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Citation Context ...has known an increasingly wide-spread usage in the past two decades with a lot of applications in speech processing (8\Gamma16) . A number of applications have also appeared in word-level recognition =-=(17;21)-=- and character recognition (22;23) . The most important aspect of HMM is that it can be applied to practically any type of signal as shown by the diversity of applications cited. It has even been appl... |

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Citation Context ...made are not heuristically limited. As can be seen later, if this is handled properly, an enormous gain is assured during recognition as features are extracted only for this reduced subset. Goshtasby =-=(5)-=- suggests coding the forms using shape matrices and then using binary operators to compare. Since shape matrices are binary in nature, their comparison would involve only an eXclusive-OR (XOR) operati... |

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Citation Context ...hm. As fig. 1 shows, the user can update a working dictionary as the recognition proceeds. 4.2 First Order HMM 4.2.1 Model Construction First order HMM has limited correcting capability as Hull et al =-=(26)-=- points out. Kundu (18) has proved that for the English language, the optimal model is at least of order two. However, it is a useful method if the parameters are well chosen and if it is also complem... |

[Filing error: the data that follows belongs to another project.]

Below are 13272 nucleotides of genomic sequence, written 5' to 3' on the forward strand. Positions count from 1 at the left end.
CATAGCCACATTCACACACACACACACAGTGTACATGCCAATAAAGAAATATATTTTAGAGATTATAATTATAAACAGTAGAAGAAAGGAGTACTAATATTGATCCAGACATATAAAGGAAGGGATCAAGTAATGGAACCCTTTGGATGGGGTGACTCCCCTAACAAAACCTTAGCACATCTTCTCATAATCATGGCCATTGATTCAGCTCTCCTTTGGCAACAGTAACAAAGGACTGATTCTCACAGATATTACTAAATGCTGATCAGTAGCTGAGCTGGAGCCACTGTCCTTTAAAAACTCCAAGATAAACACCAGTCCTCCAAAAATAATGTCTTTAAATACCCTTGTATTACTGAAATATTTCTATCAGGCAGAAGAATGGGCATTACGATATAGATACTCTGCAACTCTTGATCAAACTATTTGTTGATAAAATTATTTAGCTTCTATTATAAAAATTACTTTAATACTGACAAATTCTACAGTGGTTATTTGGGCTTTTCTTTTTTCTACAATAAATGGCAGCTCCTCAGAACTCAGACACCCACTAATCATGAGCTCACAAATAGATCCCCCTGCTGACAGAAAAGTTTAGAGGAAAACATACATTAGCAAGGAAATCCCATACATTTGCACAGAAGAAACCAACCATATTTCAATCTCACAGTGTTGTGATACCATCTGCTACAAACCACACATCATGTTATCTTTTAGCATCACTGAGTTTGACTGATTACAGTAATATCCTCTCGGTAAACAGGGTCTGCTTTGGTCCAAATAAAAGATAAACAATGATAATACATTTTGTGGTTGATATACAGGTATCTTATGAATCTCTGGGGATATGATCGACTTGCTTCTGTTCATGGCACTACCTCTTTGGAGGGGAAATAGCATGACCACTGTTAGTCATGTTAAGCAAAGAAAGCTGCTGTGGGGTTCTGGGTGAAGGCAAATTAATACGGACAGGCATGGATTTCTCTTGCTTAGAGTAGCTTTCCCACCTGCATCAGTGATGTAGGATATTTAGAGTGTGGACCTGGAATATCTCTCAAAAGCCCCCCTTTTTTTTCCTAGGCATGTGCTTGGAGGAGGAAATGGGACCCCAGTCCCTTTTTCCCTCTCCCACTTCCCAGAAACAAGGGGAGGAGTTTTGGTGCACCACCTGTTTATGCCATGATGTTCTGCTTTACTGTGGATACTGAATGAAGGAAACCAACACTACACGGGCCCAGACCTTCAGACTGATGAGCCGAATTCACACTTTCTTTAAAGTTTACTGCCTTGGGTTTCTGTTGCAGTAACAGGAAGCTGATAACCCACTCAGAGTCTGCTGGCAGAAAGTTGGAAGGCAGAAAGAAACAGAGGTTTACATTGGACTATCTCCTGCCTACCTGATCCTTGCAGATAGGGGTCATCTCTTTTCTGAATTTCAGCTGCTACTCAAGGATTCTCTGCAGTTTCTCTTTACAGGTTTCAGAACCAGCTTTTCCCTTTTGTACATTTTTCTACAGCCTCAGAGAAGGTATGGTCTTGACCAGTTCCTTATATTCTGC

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Citation Context ...d-order properties. The left-to-right parallel methods were applied at the word recognition level, again using both orders, with the further assumption that the models were non-stationary. As Rabiner =-=(12)-=- points out, there are a lot of factors that influence the quality of results obtained. We shall show the influence of the number of states on the result. It is also a well known fact that the trainin... |

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Citation Context ...eir difference is thus by XOR, (m \Gamma 2)n, from where by eqn. 1 a 0 is obtained. Other shapes will produce similarities between 0.0 and 1.0. Although this has been applied to character recognition =-=(6)-=- , the principal fault is that at low point sizes, the shape matrices of characters like a, e and o do not differ much and produce high similarity scores between them. We opted for a similarity score ... |

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Citation Context ...has known an increasingly wide-spread usage in the past two decades with a lot of applications in speech processing (8\Gamma16) . A number of applications have also appeared in word-level recognition =-=(17;21)-=- and character recognition (22;23) . The most important aspect of HMM is that it can be applied to practically any type of signal as shown by the diversity of applications cited. It has even been appl... |

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Citation Context ...he output is never guaranteed to be a valid word or this is sent out as output. 4.1 Dictionary Verification The dictionary is partitioned into classes using a technique similar to the envelope method =-=(30)-=- . The words are first classified by length and then regrouped according to the positions of the constituent characters with respect to the x-height and the baseline. Characters that have ascenders ar... |